Former County Council President Joyce Bowlsbey Files Write-in Challenge to new Nominee Hamilton in Dist. 2; “Experience Matters” Motto for General Election

September 9, 2022

Joyce Bowlsbey, the former President of the Cecil County Council and a longtime leader in many county civic organizations, has filed as a write-in candidate in the November general election, seeking to reclaim her District 2 Council seat that she held for six years. She is opposing political newcomer Rebecca Hamilton, who won the recent Republican primary nomination for the seat as part of a “slate” of candidates financed largely by Del. Kevin Hornberger, the spouse of county executive Danielle Hornberger.

Bowlsbey joins another write-in candidate, Phyllis Kilby, an eight-year veteran of the Cecil County Board of Commissioners and a leader in farm and civic groups. Kilby is running in November for a County Council seat now held by Donna Culberson (R-4), who was appointed to her seat last year and recently won the Republican nomination for the general election on the same Hornberger-backed “slate.”

Both Bowlsbey and Kilby face an uphill fight, since their names will not appear on the printed ballot presented to voters. Instead, they will have to convince voters to write-in their names on the correct lines for the District 2 and District 4 Council races. By filing their write-in candidacies with the Board of Election, with required financial disclosures and campaign committee documentation, write-in votes will be counted by the Board of Elections. Write-in votes for people who have not gone through the paperwork hoops of the BOE are not counted.

[SEE previous CECIL TIMES report on Kilby’s campaign here: ]

Bowlsbey was a more than 20-year employee of the WL Gore technology firm based in Cecil County and traveled the world as a customer service executive, including opening the company’s Hong Kong office and leading events in Portugal and Australia. She also held leadership roles in more than a dozen Cecil County non-profit groups, including serving as president of the local Chamber of Commerce and chair of the county’s Economic Development Commission. She also held a governor’s appointment for a three-year term on the state Economic Development Commission. She was also a member of the county’s Planning Commission for many years and also served on the Commission on Aging.

Bowlsbey was appointed in 2013 to fill the Council seat vacated by Tari Moore when Moore became the first County Executive under Charter government. (Bowlsbey was the volunteer head of a commission that drafted the Charter referendum measure that was approved by voters.) Bowlsbey then won her seat in the 2014 election and served as Council President from 2016 through 2018. She did not seek another term in 2018, so as to spend more time with family and devote her energies to various civic and charity groups. She is currently president of the Court Appointed Special Advocates (CASA), a group that assists children in the local foster care system.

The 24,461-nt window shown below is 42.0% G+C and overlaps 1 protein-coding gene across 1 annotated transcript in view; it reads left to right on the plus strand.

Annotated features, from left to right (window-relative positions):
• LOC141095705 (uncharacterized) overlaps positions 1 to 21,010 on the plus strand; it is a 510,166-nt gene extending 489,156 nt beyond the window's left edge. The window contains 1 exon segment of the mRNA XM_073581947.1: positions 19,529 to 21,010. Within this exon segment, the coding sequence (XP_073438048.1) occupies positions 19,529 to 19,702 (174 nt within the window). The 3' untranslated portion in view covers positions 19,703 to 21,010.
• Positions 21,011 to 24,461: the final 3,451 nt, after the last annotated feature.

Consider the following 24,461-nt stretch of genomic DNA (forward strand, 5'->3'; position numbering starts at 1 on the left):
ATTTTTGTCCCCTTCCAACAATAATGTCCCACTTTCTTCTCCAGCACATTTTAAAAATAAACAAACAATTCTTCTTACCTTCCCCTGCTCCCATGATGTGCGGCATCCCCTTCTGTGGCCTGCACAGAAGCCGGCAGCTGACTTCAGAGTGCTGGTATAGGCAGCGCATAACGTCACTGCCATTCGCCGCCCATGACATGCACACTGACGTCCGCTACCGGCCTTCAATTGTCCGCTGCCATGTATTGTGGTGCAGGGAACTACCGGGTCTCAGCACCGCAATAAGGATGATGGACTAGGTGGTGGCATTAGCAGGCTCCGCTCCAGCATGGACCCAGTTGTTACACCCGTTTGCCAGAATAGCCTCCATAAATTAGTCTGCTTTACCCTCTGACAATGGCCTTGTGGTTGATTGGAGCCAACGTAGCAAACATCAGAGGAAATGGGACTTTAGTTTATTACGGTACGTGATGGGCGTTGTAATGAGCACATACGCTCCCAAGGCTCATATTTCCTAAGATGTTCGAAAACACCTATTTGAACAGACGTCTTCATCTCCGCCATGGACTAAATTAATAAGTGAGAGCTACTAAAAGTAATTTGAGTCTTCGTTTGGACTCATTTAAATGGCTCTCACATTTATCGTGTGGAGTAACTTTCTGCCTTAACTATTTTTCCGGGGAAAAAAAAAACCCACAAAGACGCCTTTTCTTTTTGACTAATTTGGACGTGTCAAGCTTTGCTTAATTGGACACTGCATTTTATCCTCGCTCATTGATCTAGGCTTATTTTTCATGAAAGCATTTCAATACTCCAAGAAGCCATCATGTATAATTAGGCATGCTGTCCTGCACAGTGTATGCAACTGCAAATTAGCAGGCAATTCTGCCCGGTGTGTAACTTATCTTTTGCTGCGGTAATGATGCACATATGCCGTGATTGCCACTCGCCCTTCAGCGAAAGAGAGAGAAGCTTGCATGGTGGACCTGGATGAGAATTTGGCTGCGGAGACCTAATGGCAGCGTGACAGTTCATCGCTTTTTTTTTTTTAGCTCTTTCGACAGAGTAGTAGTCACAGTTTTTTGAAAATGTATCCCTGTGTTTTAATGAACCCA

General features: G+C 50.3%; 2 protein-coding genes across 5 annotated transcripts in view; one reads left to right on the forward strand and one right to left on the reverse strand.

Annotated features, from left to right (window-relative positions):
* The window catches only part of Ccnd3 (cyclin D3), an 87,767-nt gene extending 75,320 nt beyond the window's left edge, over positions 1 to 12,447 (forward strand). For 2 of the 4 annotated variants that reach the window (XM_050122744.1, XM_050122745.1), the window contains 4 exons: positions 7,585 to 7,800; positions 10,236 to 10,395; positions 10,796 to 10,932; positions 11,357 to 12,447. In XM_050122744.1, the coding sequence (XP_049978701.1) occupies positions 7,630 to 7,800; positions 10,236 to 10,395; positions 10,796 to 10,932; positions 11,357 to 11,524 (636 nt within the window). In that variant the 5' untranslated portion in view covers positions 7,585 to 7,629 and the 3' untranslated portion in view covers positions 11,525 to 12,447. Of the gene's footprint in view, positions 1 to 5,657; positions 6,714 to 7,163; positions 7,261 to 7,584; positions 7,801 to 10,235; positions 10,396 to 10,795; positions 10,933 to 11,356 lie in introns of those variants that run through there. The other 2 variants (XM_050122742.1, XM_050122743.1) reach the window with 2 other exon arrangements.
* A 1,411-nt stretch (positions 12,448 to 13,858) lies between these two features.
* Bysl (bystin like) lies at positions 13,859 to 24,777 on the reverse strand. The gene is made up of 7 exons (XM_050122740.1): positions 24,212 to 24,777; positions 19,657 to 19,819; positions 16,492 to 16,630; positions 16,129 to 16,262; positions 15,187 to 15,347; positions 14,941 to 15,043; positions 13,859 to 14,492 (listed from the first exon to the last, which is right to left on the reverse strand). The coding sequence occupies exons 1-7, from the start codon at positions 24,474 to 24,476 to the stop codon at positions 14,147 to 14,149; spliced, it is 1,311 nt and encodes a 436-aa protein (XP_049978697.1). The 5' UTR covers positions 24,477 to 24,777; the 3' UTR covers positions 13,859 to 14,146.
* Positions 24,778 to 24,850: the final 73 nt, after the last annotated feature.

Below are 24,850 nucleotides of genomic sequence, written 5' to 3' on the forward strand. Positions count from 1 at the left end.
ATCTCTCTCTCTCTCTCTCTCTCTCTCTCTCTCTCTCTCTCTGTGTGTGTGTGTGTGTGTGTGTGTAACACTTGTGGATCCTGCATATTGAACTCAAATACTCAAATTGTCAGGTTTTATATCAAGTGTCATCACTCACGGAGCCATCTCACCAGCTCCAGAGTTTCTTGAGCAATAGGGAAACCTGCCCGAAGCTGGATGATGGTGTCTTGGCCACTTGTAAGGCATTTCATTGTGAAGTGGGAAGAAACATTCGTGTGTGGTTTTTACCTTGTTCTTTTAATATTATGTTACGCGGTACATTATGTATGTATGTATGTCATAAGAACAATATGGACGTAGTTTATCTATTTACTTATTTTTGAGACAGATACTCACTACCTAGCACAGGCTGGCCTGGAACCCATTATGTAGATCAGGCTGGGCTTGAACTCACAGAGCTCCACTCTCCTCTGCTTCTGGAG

Ever since she left Council office, Bowlsbey has still attended, in person, County Council worksessions each week and is up to speed on a wide variety of the issues facing the Council and the county.

Bowlsbey’s extensive resume of civic involvement and business leadership makes it not surprising that her campaign motto is “experience matters.”

In an interview with Cecil Times, Bowlsbey said she was “very concerned” that a “system of checks and balances” called for in the county Charter was in danger of being killed by Danielle Hornberger’s administration, with the help of her hand-picked County Council candidates in the GOP primary.

Those candidates, plus Hornberger pal Jackie Gregory (R-5) would create a majority control bloc on the Council and Gregory has already served notice that she plans to oust current Council President Bob Meffley (R-1) from his leadership role in December when a new Council is sworn in.

In addition, Bowlsbey said she was “extremely concerned” that the Hornberger administration was threatening public safety by short-changing the Sheriff’s Office on pay and benefits for Deputies and Corrections officers. She said she would “absolutely support” binding arbitration for the FOP union representing Deputies and other bargaining units for corrections officers. She noted that Hornberger and her county attorney, Lawrence Scott, “shortchanged” the deputies in their most recent contract negotiations with a “take it or leave it” stance. [SEE previous CECIL TIMES report on Scott’s killing of a ‘pay parity’ clause in the FOP contract here: ]

Bowlsbey also said she was concerned that county public schools are being “shortchanged” by two years of bare-bones “maintenance of effort” funding levels by the Hornberger administration, providing just the minimum level of county funds required by the state in order to get any state financial support for education in the county.

“Honesty, integrity and transparency are words that are bantered about but we need to see all three in action,” Bowlsbey said.

Meanwhile, Bowlsbey’s opponent in November, Rebecca Hamilton, has no record of civic or community group involvement in the county. She works for a business in Delaware and has posted on social media and her campaign website that she was “called” by God to run for the Council and that it was God’s will that she won the primary election.

The primary election turnout in Cecil County was the lowest in the state of Maryland. Since there were no Democrats on the ballot, and independent or unafilliated voters were barred from voting in the primary, Hamilton won her nomination with just 4,403 votes, defeating incumbent Republican Bill Coutz, who received 4,053 votes.

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